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Wond’ring aloud: Thieves and spell scrolls

July 31, 2012

These are not fully-formed thoughts, just mental scratches and doodles.

Thieves have special abilities regarding reading languages and using magic-user spells from scrolls. Here’s a table showing how the parameters of these abilities vary (or not) between some editions and clones:

Supplement I: Greyhawk B/X D&D AD&D 1e Swords & Wizardry Core Labyrinth Lord
Read languages at level 3 4 4 3 4
Chance to read languages successfully 80% 80% 20% +5% per level above 4th to a maximum of 80% at 16th level 80% 80%
Cast scroll spells at level 10 10 10 9 10
Chance to cast scroll spells successfully 100% (90% for spells above 6th level) 90% It’s complicated (see below) 100% (90% for spells above 6th level) 90%

In the AD&D 1e Players Handbook (p. 27), Gygax says:

At 10th Level (Master Thief), thieves are able to decipher magical writings and utilize scrolls of all sorts, excluding those of clerical, but not druidic, nature.

Whoa. Wait a minute. It’s been decades since I played any AD&D 1e, but I’m not sure I remember ever noticing that before. Thieves can use druid spell scrolls? Wow. I wonder what Gary’s thinking was there? Anyway, let’s go on.

However, the fact that thieves do not fully comprehend magic means that there is a 25% chance that writings will be misunderstood. Furthermore, magic spells from scrolls can be mispronounced when uttered, so that there is an increasing chance per level of the spell that it will be the reverse of its intent.

Does that first sentence refer to spell scrolls or just to “magical writings” in general? If it does include scrolls, then does that mean a thief has a 75% chance of successfully casting a spell from a scroll? I think an equally valid interpretation would be that the thief has a 75% chance of correctly identifying the contents of the scroll in the first place. And then (“furthermore”) the second sentence kicks in, telling us that there’s “an increasing chance per level of the spell” that it will backfire on the thief. But what is the chance? And how much does it increase per level?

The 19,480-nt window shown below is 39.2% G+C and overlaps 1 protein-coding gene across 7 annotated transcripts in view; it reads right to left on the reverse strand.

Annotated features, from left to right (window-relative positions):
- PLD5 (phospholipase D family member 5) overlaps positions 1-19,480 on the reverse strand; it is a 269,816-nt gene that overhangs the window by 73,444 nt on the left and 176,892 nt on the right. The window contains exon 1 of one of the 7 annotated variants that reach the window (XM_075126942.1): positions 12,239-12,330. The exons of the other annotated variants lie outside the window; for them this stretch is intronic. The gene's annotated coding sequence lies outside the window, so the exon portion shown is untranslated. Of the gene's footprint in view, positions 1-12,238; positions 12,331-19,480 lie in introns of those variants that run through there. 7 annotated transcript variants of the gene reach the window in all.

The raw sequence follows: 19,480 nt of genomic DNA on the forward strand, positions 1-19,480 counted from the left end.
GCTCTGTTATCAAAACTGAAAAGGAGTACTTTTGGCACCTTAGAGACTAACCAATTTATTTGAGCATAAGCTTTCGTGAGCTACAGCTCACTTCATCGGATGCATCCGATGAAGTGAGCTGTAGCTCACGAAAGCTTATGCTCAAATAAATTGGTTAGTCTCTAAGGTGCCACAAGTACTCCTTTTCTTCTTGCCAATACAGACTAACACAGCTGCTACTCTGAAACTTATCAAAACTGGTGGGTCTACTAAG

I can only assume (“guess” might be a better word) that Gygax was referring to the passage in the Dungeon Masters Guide (p. 128) headed “Magic Spell Failure”, in which the chance of failure for “spell-users” (does that mean clerics, druids, magic-users, illusionists, and thieves?) is described as being:

5% per level difference between the character’s present level and the level of magic use at which the spell could be used.

So, a 10th level thief trying to cast disintegrate (a 6th-level spell, normally usable by a magic-user at 12th level) from a scroll would have a 90% chance of success – or, conversely, a 10% chance of a cock-up. In the event of the thief blowing it, the little table in the DMG would come into play, and there would be a 95% chance of spell failure and a 5% chance of a reverse effect.

I have no idea whether that’s right or not. Possibly that stuff in the DMG is intended to apply only to clerics and magic-users using scroll spells “above their station”, as it were. In which case, the wording of the thief ability is vague at best. When we played AD&D 1e back in the day, I don’t think any thief character ever made it to 10th level so the issue never arose.

Edit: I consulted the AD&D 2e Player’s Handbook, wherein (p. 41) it’s interpreted as being a straight 25% chance of spell malfunction/reversal. (For bards, kin to thieves in 2e, the chance is 15%.) I’m not sure that’s what Gygax intended, but it has the merit of clarity at least.

Moving on…

This post at Jeff’s Gameblog about “hybrid Chainmail/DCC spellcasting” made me think of several things. One was that you could use something like that for thieves casting spells from scrolls. Forget 90% or 100%. Just roll 2d6 on a table like this:

2-3. Reversal
4-5. Failure
6-7. Delay
8-12. Success

Apply whatever modifiers you deem appropriate for the spell level, the thief’s level, and maybe the thief’s Intelligence score.

And finally…

I was also thinking about this post at Untimately and I agree that allowing lower-level thieves to use scroll spells (unreliably) is a good idea because, as Brendan says:

[I]t encourages fun play (“roll to see what fun way the thief is going to screw this spell up!”) and means that players of thieves will be more likely to get some use out of scrolls (since few characters reach name level).

Brendan’s simple and elegant solution is to let the thief’s player make a saving throw vs. spell to get it right. I like it. But, just to throw another idea into the mix, I’d been thinking of ways to use the cleric’s 2d6 Turn Undead table for other D&D mechanics (partly because there will be no clerics in my Alien Orifice setting), and after a bit of tinkering I came up with this:

Level of Spell

Level of Thief

1

2

3

4

5

6

1

9

11

2

7

9

11

3

5

7

9

11

4

3

5

7

9

11

5

A

3

5

7

9

11

6

A

A

3

5

7

9

7

A

A

A

3

5

7

8

A

A

A

A

3

5

9

A

A

A

A

A

3

10+

A

A

A

A

A

A

The thief’s player rolls 2d6 when attempting to cast a spell from a scroll. If he rolls the target number for that spell level, the spell goes off as intended. If he fails by only 1 or 2, the spell fizzles and nothing happens. If he fails by 3 or more, he has “done a Cugel” and the spell’s effect is reversed to the caster’s detriment and – no doubt – distress.

“A” indicates that the spell is automatically successful.

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